Home>API standards>API 1604 2021 pdf free download

API 1604 2021 pdf free download

API 1604 2021 pdf free download.Closure of Underground Petroleum Storage Tanks.
4? Compliance? with? Regulations? and? Safety? Considerations 4.1? Compliance? with? Regulations? and? Standards 4.1.1 The closure in place, removal, storage, and of-site disposal of UST systems that have contained fammable or combustible fuids shall be accomplished in accordance with federal, state, and local requirements, this recommended practice, and accepted safety standards. 4.1.2 Before initiating work, the authority having jurisdiction (AHJ) should be notifed and consulted concerning applicable regulatory and permit requirements. 4.1.3 All applicable permits shall be obtained prior to beginning any work. Certifed or licensed contractors may be required in some states. Consult the AHJ for contractor requirements. Contractors, subcontractors, and their employees responsible for tank closure in place or removal shall be familiar with the following: a) all applicable safety rules and regulations, including OSHA’s Occupational Safety and Health Standards (Title 29 CFR Part 1910); b) the use of equipment and procedures for testing and vapor-freeing tanks; c) the handling and disposal of the types of wastes likely to be encountered; and d) the applicable sections of the publications referenced in Section 2. 4.2 Special Precautions During UST removal or closure in place, workers may be exposed to petroleum hydrocarbon liquids, vapors, or wastes. The precautions in 4.2.1 and 4.2.2 should be observed by all individuals engaged in the procedures discussed in this recommended practice.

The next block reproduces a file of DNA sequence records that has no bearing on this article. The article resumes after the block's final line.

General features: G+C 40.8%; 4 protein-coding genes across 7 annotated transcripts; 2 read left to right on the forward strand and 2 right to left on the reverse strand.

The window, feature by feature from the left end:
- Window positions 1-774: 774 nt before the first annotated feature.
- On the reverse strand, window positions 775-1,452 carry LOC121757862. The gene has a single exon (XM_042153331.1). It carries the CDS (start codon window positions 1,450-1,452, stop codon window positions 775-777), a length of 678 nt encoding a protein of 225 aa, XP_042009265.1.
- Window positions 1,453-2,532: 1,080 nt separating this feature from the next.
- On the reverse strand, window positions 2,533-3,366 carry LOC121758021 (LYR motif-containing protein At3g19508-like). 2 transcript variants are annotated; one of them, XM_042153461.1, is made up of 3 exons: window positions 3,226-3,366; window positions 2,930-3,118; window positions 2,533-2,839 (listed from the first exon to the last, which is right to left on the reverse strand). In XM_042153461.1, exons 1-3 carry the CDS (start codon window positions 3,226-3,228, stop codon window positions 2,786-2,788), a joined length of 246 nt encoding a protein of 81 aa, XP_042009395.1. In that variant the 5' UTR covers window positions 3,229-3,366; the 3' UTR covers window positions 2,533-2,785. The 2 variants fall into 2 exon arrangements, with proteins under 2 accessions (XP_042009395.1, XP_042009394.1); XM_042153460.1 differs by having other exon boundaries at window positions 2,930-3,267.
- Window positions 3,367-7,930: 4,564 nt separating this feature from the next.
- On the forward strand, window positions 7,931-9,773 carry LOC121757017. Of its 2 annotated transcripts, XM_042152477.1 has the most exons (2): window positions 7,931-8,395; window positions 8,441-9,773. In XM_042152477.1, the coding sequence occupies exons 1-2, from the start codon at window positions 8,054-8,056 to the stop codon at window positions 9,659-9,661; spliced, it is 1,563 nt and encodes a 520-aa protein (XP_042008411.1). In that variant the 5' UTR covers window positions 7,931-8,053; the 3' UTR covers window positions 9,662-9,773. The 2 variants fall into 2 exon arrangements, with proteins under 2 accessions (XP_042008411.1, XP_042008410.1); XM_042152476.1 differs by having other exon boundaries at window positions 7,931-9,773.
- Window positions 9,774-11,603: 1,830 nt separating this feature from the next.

4.2.1? Toxicity? Considerations? for? Petroleum? Substances General All personnel involved in the work shall be aware of appropriate health and safety precautions. When high concentrations of petroleum hydrocarbon vapors are inhaled, symptoms of intoxication may result. These symptoms, ranging from dizziness to excitement or unconsciousness, are similar to those produced by alcohol or anesthetic gases. If such efects occur, the individual shall be removed to fresh air. For minor efects of exposure, breathing fresh air or oxygen results in rapid recovery. If breathing has stopped, artifcial respiration shall be applied promptly. Medical attention shall be obtained as soon as possible. Paragraphs and contain special toxicity considerations for benzene and tetraethyl lead, which may be present in petroleum products or wastes found in or around USTs. Care shall be exercised to minimize exposure to these substances when they are present during the handling of used underground petroleum storage tanks. WARNING? — Tests have shown that prolonged or repeated exposure to some petroleum substances in liquid or vapor form may cause serious illness, including cancer, in laboratory animals. Although the signifcance of these test results to human health is not fully understood, exposure to petroleum substances should be minimized. The following health precautions are suggested. a) Avoid contact with skin and inhalation of vapors.
b) Keep petroleum liquids away from eyes, skin, and mouth; they can be harmful or fatal if inhaled, absorbed through the skin, or ingested. c) Use soap and water or waterless hand cleaner to remove any petroleum product that contacts skin. Do not use gasoline or similar solvents to remove oil and grease from skin. d) Promptly wash petroleum-soaked clothes and avoid using soaked leather goods, taking care not to expose to ignition sources. Properly dispose of rags. e) Keep work areas clean and well ventilated. f) Clean up spills promptly. Benzene High occupational exposures to benzene have been associated with various human blood disorders, including an increased risk of leukemia. Very high levels have also been known to afect the central nervous system. Benzene administered by mouth has induced cancer in laboratory animals in long-term tests. Benzene is rapidly absorbed through the skin. The Occupational Safety and Health Administration (OSHA) imposes limits on occupational exposure and requirements concerning the communication of hazards to workers. See 29 CFR Part 1919.1000 (Table A-2), Part 1910.1028, and Part 1910.1200. All exposure limit values should be based on the most current and stringent published industry and regulatory values.

Related PowerPoint Templates

Template Categories
Popular Tags